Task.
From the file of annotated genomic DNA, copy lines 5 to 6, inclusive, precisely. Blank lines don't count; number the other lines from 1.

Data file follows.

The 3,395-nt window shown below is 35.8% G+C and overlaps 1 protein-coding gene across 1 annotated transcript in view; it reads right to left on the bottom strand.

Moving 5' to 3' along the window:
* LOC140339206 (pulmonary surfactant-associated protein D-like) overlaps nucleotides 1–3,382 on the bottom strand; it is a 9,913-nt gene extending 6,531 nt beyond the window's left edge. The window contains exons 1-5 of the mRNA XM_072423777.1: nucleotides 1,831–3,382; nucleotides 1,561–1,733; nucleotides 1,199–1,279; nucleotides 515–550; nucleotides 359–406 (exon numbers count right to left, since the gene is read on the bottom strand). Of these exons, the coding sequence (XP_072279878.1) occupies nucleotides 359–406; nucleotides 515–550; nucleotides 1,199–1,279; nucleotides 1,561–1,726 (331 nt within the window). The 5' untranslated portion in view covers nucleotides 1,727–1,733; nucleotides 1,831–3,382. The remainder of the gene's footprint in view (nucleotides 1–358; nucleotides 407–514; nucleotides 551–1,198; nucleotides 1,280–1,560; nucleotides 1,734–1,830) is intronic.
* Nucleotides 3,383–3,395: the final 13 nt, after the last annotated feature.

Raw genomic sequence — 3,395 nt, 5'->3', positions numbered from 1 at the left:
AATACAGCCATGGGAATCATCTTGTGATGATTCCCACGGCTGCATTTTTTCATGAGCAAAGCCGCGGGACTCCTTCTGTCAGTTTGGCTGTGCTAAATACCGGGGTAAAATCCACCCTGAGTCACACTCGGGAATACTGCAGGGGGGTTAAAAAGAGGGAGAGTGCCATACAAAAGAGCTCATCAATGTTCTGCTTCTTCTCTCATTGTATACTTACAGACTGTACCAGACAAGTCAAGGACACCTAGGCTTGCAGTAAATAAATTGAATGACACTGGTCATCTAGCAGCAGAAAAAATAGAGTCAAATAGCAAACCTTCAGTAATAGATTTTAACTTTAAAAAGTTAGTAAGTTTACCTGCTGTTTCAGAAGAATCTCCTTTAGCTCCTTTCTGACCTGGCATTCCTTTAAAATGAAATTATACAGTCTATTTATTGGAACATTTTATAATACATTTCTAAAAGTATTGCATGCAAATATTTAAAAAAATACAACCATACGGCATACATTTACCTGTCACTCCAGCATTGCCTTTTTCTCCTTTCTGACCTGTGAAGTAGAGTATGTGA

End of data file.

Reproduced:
Raw genomic sequence — 3,395 nt, 5'->3', positions numbered from 1 at the left:
AATACAGCCATGGGAATCATCTTGTGATGATTCCCACGGCTGCATTTTTTCATGAGCAAAGCCGCGGGACTCCTTCTGTCAGTTTGGCTGTGCTAAATACCGGGGTAAAATCCACCCTGAGTCACACTCGGGAATACTGCAGGGGGGTTAAAAAGAGGGAGAGTGCCATACAAAAGAGCTCATCAATGTTCTGCTTCTTCTCTCATTGTATACTTACAGACTGTACCAGACAAGTCAAGGACACCTAGGCTTGCAGTAAATAAATTGAATGACACTGGTCATCTAGCAGCAGAAAAAATAGAGTCAAATAGCAAACCTTCAGTAATAGATTTTAACTTTAAAAAGTTAGTAAGTTTACCTGCTGTTTCAGAAGAATCTCCTTTAGCTCCTTTCTGACCTGGCATTCCTTTAAAATGAAATTATACAGTCTATTTATTGGAACATTTTATAATACATTTCTAAAAGTATTGCATGCAAATATTTAAAAAAATACAACCATACGGCATACATTTACCTGTCACTCCAGCATTGCCTTTTTCTCCTTTCTGACCTGTGAAGTAGAGTATGTGA